One point where I would disagree with Andy was his comment that trade associations were no longer necessary for the UK biotech sector. Working for the BIA I have seen what  has been achieved for the sector. One example is R&D Tax Credits, which have been described by some as a lifeblood for the research insensitive companies in biotech. I know of one company – and Andy should know this too as he was on the board there for 11 years – has said that R&D Tax Credits cover the costs of one quarter of its staff. The BIA campaigned not only for the introduction of R&D Tax Credits but also for their extension and additional benefits that have been introd
uced. This includes the removal of the PAYE/NI cap that has meant that the credits are much more valuable for the more virtual companies in biotech and the prevention of changes to going concern status that would have removed most biotech companies from eligibility for the credits. Less than three months before the last election in 2010 both the Conservatives and Liberal Democrats were going to scrap R&D Tax Credits if elected, the BIA and a number of other organisations representing innovative companies convinced them of the value of the credits to companies that could represent the future of the UK economy. Trade associations for maturer industries than biotech have evolved as their industry has developed and the BIA is at a point where it too has started to mature.


As he drew to a conclusion Andy said it is the sector’s diversity and capital efficiency that have contributed to its success. He said that more cash had hone into UK biotech in the last two years than ever before and that he has never seen a set of companies that are less struggling. He said the sector has become mature and as a result will not grow at the same rate as before. He finished by saying the motion was stupid and that the audience should vote against it.


Daniel, closing for the proposers, put up no argument. Using a presentation – not Oxford Union style – he simply said biotech was dead and then gave a presentation for a project he is involved in. A failure to debate and a failure to address the topic at hand. 


The vote was not even close, only about 15-20 of the 200 or so audience members voted for the motion. The house did not believe UK biotech is dead.



Last Thursday I attended M:Communications annual conference on investor relations for healthcare companies.


The conference opened with Oliver Maier, Fresenius Medical Care, discussing the company’s operations and their one-stop shop business model. He noted that one of the key factors in FMC’s development was that they took their time building a thorough knowledge of the industry in which they operate – providing dialysis services. He said the company involved the CEO in its investor relations as well as the CFO as this could provide investors with a broader overview of the company.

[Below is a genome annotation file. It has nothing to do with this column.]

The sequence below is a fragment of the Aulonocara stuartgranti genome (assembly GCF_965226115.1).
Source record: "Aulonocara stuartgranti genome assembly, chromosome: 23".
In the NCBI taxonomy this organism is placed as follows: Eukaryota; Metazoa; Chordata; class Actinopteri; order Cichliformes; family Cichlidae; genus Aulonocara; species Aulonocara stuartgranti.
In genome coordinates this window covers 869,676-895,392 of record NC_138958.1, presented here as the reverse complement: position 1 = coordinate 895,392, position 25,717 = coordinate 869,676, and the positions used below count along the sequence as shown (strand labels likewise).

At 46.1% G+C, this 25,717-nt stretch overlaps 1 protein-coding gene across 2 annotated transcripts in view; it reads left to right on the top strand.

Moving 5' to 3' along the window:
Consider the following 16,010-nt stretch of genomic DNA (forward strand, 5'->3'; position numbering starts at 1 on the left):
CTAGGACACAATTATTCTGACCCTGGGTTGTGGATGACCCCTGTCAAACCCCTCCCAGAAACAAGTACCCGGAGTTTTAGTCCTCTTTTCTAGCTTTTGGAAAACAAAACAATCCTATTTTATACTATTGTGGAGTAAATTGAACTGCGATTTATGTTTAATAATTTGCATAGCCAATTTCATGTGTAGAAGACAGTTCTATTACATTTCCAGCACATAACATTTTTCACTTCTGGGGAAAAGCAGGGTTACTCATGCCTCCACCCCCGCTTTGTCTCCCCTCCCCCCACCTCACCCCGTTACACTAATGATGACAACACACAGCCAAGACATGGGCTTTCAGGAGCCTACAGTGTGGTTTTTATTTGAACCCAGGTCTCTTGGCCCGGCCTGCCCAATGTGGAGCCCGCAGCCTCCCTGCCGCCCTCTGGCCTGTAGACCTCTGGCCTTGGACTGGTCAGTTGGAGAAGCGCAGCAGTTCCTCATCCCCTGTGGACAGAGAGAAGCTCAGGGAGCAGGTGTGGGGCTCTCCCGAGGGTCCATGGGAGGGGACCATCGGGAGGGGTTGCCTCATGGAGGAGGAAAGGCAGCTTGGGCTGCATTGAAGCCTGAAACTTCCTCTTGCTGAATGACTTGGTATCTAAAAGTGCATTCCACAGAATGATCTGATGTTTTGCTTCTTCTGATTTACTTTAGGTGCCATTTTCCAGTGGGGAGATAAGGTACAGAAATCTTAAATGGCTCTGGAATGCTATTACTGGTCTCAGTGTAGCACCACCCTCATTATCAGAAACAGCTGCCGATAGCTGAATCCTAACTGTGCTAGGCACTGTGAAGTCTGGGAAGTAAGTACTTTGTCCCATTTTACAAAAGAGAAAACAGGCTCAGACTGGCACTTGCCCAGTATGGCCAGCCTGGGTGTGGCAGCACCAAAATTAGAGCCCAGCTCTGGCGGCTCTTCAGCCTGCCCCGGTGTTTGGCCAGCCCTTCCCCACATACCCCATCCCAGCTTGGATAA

Jo Walton, Credit Suisse, provided an analysts view of the current state of play – and it is not pretty. She started with her take-away message for investor relations personnel: “if you can educate me about your company, I can educate your investors”. By this she said she meant not just providing the facts and figures, but also describing the science and how it works. Jo said that she is mostly focussed on larger pharma companies and does not follow EU biotech very much. She noted that in her dealings with companies that CEOs tend to be optimistic about the future while CFOs tend to be pessimistic about the future. 


Jo was very sceptical about pharm.’s move to emerging markets and is not convinced that emerging markets offer much for the sector. This view was certainly echoed in the networking break as a couple of people I spoke with said their companies were unable to create a market for their high-value products in emerging markets – and did not see a time when their endeavours there would be profitable. Jo said she is very concerned about R&D productivity in the sector and noted that there currently is only a 50% success rate from phase III – and that success rates will not rise in future as a new medicines are being compared against a current gold standard rather than placebo. She noted that Credit Suisse research says that in-licensed products are marginally more successful than company’s internal products at reaching the market. She said that she would prefer companies to offer dividends rather than repurchase shares as a way of rewarding investors. Her final message was that companies should help analysts understand the full picture – to help themselves.


Charles Mayo, Simmons & Simmons, looked at legal aspects of business models. In particular he discussed the recently introduced UK Bribery Act and its implications. He said companies needed to make positions clear in their corporate procedures for dealing with “entertaining “ clients.


The following panel discussion, led by Andy Richards, and featuring Dan Mahoney, Polar Capital, Anne Mareike Ezendam, ING Asset Management, and Ian Crosbie, Jeffries International, discussed a number of issues: